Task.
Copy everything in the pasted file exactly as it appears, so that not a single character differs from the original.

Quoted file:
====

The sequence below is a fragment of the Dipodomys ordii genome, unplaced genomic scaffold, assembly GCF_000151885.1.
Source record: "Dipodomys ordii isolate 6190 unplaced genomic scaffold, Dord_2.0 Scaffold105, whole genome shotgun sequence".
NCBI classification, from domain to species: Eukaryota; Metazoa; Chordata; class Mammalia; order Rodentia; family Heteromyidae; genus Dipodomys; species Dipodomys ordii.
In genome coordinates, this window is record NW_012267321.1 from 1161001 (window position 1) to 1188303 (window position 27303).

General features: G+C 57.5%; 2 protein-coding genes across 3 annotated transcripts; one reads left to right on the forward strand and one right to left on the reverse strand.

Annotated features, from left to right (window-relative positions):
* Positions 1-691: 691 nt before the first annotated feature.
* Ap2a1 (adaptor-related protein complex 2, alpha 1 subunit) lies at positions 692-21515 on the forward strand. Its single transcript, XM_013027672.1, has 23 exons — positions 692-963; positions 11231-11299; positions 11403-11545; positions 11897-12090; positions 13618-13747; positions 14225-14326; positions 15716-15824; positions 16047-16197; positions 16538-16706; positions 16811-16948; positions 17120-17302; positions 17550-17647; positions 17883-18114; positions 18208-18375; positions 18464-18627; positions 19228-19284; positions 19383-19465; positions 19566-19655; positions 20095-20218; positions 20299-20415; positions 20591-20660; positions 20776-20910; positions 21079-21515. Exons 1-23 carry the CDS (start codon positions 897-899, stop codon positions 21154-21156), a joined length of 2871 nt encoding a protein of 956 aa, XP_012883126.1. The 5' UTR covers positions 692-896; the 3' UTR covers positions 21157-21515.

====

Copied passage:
The sequence below is a fragment of the Dipodomys ordii genome, unplaced genomic scaffold, assembly GCF_000151885.1.
Source record: "Dipodomys ordii isolate 6190 unplaced genomic scaffold, Dord_2.0 Scaffold105, whole genome shotgun sequence".
NCBI classification, from domain to species: Eukaryota; Metazoa; Chordata; class Mammalia; order Rodentia; family Heteromyidae; genus Dipodomys; species Dipodomys ordii.
In genome coordinates, this window is record NW_012267321.1 from 1161001 (window position 1) to 1188303 (window position 27303).

General features: G+C 57.5%; 2 protein-coding genes across 3 annotated transcripts; one reads left to right on the forward strand and one right to left on the reverse strand.

Annotated features, from left to right (window-relative positions):
* Positions 1-691: 691 nt before the first annotated feature.
* Ap2a1 (adaptor-related protein complex 2, alpha 1 subunit) lies at positions 692-21515 on the forward strand. Its single transcript, XM_013027672.1, has 23 exons — positions 692-963; positions 11231-11299; positions 11403-11545; positions 11897-12090; positions 13618-13747; positions 14225-14326; positions 15716-15824; positions 16047-16197; positions 16538-16706; positions 16811-16948; positions 17120-17302; positions 17550-17647; positions 17883-18114; positions 18208-18375; positions 18464-18627; positions 19228-19284; positions 19383-19465; positions 19566-19655; positions 20095-20218; positions 20299-20415; positions 20591-20660; positions 20776-20910; positions 21079-21515. Exons 1-23 carry the CDS (start codon positions 897-899, stop codon positions 21154-21156), a joined length of 2871 nt encoding a protein of 956 aa, XP_012883126.1. The 5' UTR covers positions 692-896; the 3' UTR covers positions 21157-21515.